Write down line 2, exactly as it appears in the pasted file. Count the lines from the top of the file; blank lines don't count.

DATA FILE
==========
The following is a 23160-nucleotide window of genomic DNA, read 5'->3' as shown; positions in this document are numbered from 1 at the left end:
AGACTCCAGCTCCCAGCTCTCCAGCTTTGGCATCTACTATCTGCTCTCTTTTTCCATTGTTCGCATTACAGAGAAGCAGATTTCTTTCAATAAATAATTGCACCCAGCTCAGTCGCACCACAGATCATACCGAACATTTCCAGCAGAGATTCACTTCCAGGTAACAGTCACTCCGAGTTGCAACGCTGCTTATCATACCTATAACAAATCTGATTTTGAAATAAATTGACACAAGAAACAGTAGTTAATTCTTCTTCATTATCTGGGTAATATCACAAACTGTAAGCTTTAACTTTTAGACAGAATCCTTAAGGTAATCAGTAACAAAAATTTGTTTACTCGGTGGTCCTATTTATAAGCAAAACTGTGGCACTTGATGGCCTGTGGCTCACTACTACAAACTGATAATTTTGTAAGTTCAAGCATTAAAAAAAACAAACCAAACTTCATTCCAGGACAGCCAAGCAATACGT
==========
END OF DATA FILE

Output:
AGACTCCAGCTCCCAGCTCTCCAGCTTTGGCATCTACTATCTGCTCTCTTTTTCCATTGTTCGCATTACAGAGAAGCAGATTTCTTTCAATAAATAATTGCACCCAGCTCAGTCGCACCACAGATCATACCGAACATTTCCAGCAGAGATTCACTTCCAGGTAACAGTCACTCCGAGTTGCAACGCTGCTTATCATACCTATAACAAATCTGATTTTGAAATAAATTGACACAAGAAACAGTAGTTAATTCTTCTTCATTATCTGGGTAATATCACAAACTGTAAGCTTTAACTTTTAGACAGAATCCTTAAGGTAATCAGTAACAAAAATTTGTTTACTCGGTGGTCCTATTTATAAGCAAAACTGTGGCACTTGATGGCCTGTGGCTCACTACTACAAACTGATAATTTTGTAAGTTCAAGCATTAAAAAAAACAAACCAAACTTCATTCCAGGACAGCCAAGCAATACGT